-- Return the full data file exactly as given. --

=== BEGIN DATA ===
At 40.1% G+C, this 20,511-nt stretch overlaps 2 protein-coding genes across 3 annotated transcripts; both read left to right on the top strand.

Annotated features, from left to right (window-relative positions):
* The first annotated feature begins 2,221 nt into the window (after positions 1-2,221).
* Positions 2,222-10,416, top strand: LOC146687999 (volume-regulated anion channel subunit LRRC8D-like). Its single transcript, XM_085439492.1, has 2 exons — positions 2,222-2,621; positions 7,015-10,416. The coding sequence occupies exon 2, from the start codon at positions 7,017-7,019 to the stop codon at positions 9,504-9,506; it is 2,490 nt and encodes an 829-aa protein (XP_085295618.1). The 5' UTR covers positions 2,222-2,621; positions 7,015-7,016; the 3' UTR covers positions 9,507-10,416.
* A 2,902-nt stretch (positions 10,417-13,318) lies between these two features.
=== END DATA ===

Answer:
At 40.1% G+C, this 20,511-nt stretch overlaps 2 protein-coding genes across 3 annotated transcripts; both read left to right on the top strand.

Annotated features, from left to right (window-relative positions):
* The first annotated feature begins 2,221 nt into the window (after positions 1-2,221).
* Positions 2,222-10,416, top strand: LOC146687999 (volume-regulated anion channel subunit LRRC8D-like). Its single transcript, XM_085439492.1, has 2 exons — positions 2,222-2,621; positions 7,015-10,416. The coding sequence occupies exon 2, from the start codon at positions 7,017-7,019 to the stop codon at positions 9,504-9,506; it is 2,490 nt and encodes an 829-aa protein (XP_085295618.1). The 5' UTR covers positions 2,222-2,621; positions 7,015-7,016; the 3' UTR covers positions 9,507-10,416.
* A 2,902-nt stretch (positions 10,417-13,318) lies between these two features.